I sobbed uncontrollably in the ambulance ride over, and continued sobbing as I was wheeled through what seemed to be the entirety of the hospital, until reaching the 13th or 14th floor where the psych ward was contained. Through the heavy metal doors of the ward, I was wheeled past its denizens: adolescents my own age, who at first glance seemed mentally untroubled, despite having weathered long stretches of existence in this dismal, prison-like setting. In my hysteric state, I seemed the most troubled out of anyone. TheEMTs finally unbound me and I was locked in a room with a single couch on which I sat crying until one of the ward’s doctors came to talk to me. Sitting with his arm on my back, the soft-eyed doctor attempted to console me with his clinical questionnaire, which, by the way, included an inquiry as to my orientation. Pretty progressive for Alabama—or so I thought: I asked him why my orientation was important. His response was to scribble on his legal pad, saying nothing.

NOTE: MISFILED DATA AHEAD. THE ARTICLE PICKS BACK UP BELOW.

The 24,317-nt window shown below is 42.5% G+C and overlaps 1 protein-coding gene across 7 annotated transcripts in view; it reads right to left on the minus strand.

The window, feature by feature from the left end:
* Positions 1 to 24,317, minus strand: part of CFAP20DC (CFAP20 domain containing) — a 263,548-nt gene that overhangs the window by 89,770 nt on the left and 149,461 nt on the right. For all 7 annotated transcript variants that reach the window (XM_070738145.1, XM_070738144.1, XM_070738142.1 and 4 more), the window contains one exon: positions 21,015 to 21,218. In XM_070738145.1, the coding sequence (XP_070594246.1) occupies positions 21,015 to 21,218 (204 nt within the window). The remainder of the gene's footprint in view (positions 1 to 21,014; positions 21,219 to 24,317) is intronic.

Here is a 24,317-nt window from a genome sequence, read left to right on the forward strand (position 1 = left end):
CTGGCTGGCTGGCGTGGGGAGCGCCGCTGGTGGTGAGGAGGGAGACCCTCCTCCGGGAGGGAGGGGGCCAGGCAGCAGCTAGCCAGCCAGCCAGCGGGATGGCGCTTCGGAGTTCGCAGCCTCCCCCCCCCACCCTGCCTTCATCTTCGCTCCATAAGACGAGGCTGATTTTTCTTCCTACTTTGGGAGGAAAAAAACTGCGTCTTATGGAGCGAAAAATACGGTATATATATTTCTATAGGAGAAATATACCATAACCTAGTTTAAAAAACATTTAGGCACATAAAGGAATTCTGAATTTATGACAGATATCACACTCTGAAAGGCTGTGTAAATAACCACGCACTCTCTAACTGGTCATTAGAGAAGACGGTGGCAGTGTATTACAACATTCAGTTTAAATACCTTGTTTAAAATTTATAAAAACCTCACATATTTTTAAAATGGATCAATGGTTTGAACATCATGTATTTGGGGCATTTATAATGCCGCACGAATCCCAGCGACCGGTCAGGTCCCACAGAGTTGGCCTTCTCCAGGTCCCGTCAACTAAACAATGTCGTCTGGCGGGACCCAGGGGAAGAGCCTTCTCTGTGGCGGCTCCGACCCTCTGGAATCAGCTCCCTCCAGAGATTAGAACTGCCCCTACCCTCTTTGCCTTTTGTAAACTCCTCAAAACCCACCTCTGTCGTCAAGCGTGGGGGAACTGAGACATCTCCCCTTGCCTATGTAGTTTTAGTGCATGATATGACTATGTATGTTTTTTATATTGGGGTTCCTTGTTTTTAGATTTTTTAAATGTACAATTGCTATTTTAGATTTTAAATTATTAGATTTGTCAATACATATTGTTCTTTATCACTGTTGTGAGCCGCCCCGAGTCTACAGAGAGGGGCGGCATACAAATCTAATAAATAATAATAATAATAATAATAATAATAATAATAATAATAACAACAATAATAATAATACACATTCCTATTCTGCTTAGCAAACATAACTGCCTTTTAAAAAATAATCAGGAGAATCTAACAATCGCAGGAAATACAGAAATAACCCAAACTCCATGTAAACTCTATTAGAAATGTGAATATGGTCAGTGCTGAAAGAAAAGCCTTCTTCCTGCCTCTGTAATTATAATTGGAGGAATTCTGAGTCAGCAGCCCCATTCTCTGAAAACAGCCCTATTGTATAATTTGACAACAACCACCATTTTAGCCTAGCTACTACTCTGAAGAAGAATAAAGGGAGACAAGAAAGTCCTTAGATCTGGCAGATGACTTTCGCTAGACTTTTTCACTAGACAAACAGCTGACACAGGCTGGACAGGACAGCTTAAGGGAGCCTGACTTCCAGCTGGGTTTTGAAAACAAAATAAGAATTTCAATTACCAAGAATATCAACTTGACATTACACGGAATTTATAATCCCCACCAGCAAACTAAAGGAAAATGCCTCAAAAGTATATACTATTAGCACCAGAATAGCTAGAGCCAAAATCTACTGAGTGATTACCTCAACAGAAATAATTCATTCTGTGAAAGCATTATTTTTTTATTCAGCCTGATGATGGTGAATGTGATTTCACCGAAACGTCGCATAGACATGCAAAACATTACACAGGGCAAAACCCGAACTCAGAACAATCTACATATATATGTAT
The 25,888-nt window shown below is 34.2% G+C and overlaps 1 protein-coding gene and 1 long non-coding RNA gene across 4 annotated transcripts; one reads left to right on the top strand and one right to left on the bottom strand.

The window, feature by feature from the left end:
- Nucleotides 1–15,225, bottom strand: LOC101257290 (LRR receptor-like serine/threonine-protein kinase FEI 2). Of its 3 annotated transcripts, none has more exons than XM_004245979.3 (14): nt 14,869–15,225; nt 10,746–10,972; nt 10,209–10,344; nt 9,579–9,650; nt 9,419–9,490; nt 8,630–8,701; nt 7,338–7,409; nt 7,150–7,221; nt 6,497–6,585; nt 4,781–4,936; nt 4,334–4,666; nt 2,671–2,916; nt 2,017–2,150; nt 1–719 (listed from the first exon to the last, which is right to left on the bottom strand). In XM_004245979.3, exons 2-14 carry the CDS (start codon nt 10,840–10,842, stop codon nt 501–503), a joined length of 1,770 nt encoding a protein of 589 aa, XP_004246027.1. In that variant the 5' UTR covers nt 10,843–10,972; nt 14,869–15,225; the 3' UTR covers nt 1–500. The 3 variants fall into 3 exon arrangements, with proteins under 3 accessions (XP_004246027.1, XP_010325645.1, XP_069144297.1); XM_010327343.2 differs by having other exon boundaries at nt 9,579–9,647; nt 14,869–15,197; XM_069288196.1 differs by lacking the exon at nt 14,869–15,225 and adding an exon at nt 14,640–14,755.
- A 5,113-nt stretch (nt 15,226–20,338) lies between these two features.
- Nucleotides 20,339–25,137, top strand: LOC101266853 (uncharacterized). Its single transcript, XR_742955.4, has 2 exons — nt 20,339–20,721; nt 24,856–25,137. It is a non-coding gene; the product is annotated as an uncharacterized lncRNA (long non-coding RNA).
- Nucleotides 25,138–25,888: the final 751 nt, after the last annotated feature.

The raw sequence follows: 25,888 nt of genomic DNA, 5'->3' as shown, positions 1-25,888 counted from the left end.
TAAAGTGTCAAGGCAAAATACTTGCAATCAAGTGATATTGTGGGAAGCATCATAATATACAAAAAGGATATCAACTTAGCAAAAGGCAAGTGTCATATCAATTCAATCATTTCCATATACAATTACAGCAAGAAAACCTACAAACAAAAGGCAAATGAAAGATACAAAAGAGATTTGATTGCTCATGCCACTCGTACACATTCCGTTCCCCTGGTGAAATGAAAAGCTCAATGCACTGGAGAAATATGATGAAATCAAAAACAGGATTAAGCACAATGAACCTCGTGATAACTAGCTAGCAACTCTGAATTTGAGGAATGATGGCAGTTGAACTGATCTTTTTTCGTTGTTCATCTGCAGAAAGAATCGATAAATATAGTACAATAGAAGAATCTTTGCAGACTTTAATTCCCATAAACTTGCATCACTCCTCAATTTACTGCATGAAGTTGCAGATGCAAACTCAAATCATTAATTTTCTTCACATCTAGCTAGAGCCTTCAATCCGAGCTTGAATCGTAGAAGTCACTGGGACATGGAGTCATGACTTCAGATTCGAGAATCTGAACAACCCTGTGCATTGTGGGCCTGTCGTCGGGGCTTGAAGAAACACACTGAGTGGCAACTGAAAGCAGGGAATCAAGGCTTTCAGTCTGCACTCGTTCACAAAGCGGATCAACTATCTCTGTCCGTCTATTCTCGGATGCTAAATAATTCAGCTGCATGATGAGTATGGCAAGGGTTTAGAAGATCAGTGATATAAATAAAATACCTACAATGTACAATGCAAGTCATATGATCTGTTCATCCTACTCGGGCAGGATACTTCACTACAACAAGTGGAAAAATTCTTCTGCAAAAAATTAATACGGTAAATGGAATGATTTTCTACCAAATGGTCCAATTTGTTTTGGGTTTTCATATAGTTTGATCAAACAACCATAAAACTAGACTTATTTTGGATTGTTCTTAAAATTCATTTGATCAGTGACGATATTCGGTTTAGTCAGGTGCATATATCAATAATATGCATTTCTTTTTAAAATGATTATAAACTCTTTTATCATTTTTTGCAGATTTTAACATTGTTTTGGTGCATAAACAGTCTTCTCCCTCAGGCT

I slept alone the first night, so as “to be monitored,” the in-house therapist told me. The next night I would bunk with a roommate. The next morning, I’m forbidden from shaving, given laceless shoes to wear, and quickly escorted through the common area into a vacant, unadorned sitting room–this time, with two couches posited on opposite walls. It wasn’t long before a doctor came through one of the doors, followed by my parents, who sat on the opposite couch from the doctor and me. I started snarling; my nostrils flared and my lips trembled. My hair was disheveled. I hadn’t shaven . My fists were clenched. Not a coherent thought entered my mind. Only a mantra: “You can’t trust anybody. You can’t trust anybody. You can’t trust anybody. I’ll show them.” I screamed at the top of my lungs. I threatened to kill them. I said I would destroy their lives and everything they cherished, because I certainly wasn’t on that list. I wanted them to feel my Hell. Unwittingly, I had given them everything they needed to keep me stranded in the ward for as long as they pleased. With my fearsome display in full force, my parents got up from their couch and left the room without a word. I wept uncontrollably.